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Michael Bernick
Adjunct Fellow; Counsel to Duane Morris LLP; former Director, California Employment Development Department California, Human Capital, Labor
California and Human Capital and Labor
Michael Bernick, the former director of the California labor department, the Employment Development Department (EDD), joined the Milken Institute in February 2004, as a research fellow, focusing on job creation and workforce development projects.
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Thoughts on Labor Day 2011
By: Michael Bernick
August 31, 2011
   
   
In California, we head into Labor Day 2011 with an unemployment rate of 12%, and 2,257,000 Californians counted as unemployed. This is an improvement over Labor Day 2010, when unemployment was at 12.4% and 2,330,000 Californians were unemployed . But this economic recovery has been very slow, far slower than previous recoveries in California, and predictions are for unemployment to continue over 10% for some time. We have reached the Jobs Perplex.

The past year has seen a small group of California industries expanding employment. Nearby my office, in the South of Market area of San Francisco, hundreds of internet commerce and social media start-ups are in active start-up mode, joining the established Twitter, Zynga, and Salesforce.com employment generators in the area.

But technology is among the very small group of sub-sectors that are growing significantly in employment, in San Francisco and statewide. For the most part, since Labor Day 2010 California firms have sought to hold on to employees, not expand, as shown in the figure below from EDD's most recent employment briefing.

MilkenInstitute

Nationwide, policy entrepreneurs have weighed in over the past few weeks with a variety of initiatives to address the jobs perplex. These have ranged from the traditional large-scale public works and infrastructure investments to more exotic proposals, including one by Jonathan Alter to use unemployment insurance payments as vouchers to employers for new hires and a second by Mickey Kaus (channeling economist Martin Weizman) for flexible pay for workers.

In California, the job creation approaches have been more grounded in fiscal and political realities. Last week, Governor Brown proposed a series of tax measures to stimulate hiring, including a sales tax exemption for purchases of manufacturing equipment (paid for by eliminating a tax benefit that allows companies to pick the less expensive of two tax formulas). He also proposed expanding an employer tax credit and increasing the amount per employee from $3000 to $4000.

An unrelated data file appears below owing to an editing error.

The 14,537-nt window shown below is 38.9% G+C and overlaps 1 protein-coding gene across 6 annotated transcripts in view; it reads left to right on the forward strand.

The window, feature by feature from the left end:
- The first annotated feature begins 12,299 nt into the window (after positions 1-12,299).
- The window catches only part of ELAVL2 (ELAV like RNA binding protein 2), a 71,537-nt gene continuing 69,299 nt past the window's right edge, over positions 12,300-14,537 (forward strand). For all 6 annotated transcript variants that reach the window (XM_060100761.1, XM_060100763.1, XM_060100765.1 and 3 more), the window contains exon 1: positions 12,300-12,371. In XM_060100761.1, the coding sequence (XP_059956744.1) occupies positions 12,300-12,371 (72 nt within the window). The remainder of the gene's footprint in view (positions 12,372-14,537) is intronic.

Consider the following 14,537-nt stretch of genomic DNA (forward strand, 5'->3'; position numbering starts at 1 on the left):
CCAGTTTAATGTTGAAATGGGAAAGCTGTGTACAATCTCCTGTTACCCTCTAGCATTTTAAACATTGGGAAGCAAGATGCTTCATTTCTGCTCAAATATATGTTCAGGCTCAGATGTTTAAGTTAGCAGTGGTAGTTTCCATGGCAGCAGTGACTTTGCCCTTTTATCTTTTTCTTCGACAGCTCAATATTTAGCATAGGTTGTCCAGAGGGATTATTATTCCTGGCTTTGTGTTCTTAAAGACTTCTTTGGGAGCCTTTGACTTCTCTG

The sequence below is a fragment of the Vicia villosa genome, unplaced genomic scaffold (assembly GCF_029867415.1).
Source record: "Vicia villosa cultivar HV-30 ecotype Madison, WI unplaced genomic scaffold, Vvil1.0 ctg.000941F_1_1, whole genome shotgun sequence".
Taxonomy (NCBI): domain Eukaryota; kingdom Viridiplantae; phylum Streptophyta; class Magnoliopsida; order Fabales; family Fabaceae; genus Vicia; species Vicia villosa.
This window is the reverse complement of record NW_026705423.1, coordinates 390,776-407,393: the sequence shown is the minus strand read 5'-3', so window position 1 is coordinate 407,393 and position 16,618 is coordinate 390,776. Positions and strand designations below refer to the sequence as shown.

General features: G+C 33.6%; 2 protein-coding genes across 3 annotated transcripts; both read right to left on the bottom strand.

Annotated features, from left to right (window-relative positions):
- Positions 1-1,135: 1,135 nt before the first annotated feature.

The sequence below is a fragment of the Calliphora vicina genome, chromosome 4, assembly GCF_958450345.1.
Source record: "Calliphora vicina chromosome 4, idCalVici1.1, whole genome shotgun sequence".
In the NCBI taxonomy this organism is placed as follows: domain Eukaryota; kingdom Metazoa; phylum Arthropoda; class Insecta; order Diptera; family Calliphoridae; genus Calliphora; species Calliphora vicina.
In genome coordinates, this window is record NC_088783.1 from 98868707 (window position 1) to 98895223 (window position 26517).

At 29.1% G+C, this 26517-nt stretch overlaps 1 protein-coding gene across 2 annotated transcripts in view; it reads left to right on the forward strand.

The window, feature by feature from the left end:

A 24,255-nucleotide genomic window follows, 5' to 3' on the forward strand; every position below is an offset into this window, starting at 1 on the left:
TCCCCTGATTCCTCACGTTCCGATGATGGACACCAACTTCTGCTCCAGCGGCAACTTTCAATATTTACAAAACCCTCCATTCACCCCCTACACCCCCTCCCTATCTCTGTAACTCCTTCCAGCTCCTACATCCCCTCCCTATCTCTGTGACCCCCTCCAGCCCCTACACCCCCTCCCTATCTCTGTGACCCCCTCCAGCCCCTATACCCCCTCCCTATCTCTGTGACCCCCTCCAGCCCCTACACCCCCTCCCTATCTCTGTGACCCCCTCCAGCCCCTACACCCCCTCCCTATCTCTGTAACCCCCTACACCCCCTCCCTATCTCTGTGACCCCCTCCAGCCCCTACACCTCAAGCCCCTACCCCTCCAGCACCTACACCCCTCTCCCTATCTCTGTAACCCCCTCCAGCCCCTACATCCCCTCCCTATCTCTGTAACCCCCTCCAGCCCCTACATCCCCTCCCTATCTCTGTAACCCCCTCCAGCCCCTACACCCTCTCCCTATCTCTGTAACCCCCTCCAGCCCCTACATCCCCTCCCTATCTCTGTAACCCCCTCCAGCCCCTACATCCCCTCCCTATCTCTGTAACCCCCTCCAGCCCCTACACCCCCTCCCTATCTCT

These approaches are aimed at private sector growth, arise from California industry, and will not have significant impact on the budget. It's difficult to understand the opposition, other than ideology; and the weeks following Labor Day 2011 will be an appropriate time to move these forward.

For the long run, though, Labor Day 2011 might be a start for California government also to address another part of our state's jobs perplex: the enormous gap that has arisen over the past 40 years between government entitlements and work, to better connect our CalWORKS welfare system, Unemployment insurance System, and Social Security Insurance/Social Security Disability Insurance (SSI/SSDI) system to jobs.

The 1996 federal welfare reform act sought to rebuild the nexus between welfare payments and work. Though implementation has been mixed in results, the principle was the right one: reorient the system toward job placement. Even as job placements become most difficult to achieve, the commitment to this jobs orientation cannot be lost.

California's Unemployment Insurance system has been in the press the past few years mainly because it, like the systems of most states, has been operating in the red. Yet, beyond the solvency issue is work orientation. The UI system is a 1930s system that is aimed at paying benefits. It has a re-employment mission and structure, but a limited one.

The SSI/SSDI system is the entitlement system most out of control and removed from work. Nationwide it has grown from 6.6 million recipients in 2000 to 10.2 million recipients in 2010; with more than one million recipients in California. While part of this increase has been a movement of persons from welfare to SSI/SSDI; a greater part has been the rush to get persons with disabilities on the SSI/SSDI rolls, and the little the system has to offer in job placement. The community job training groups that work with persons with disabilities, such as the ARCs of California, scratch and struggle for each placement. What sense does it make to speak of new job placement structures for SSI/SSDI recipients or welfare recipients or UI recipients in this time of job scarcity? Each job opening in California continues to get tens of applicants or more; the Bureau of Labor Statistics reports roughly five unemployed workers for each job opening.

I don't have the answer. Unlike other policy entrepreneurs, I don't have a 10-point jobs plan, or a 6-point jobs plan, or even a 1-point jobs plan. But I do know that work-rather-than-entitlements is precisely the discussion that should begin in California on Labor Day 2011. The idea of a California economy in which a good portion of the workforce is on government entitlements would have unthinkable 20 or 30 years ago.

Is that the ghost of Gus Hawkins I see in our Capitol hallways?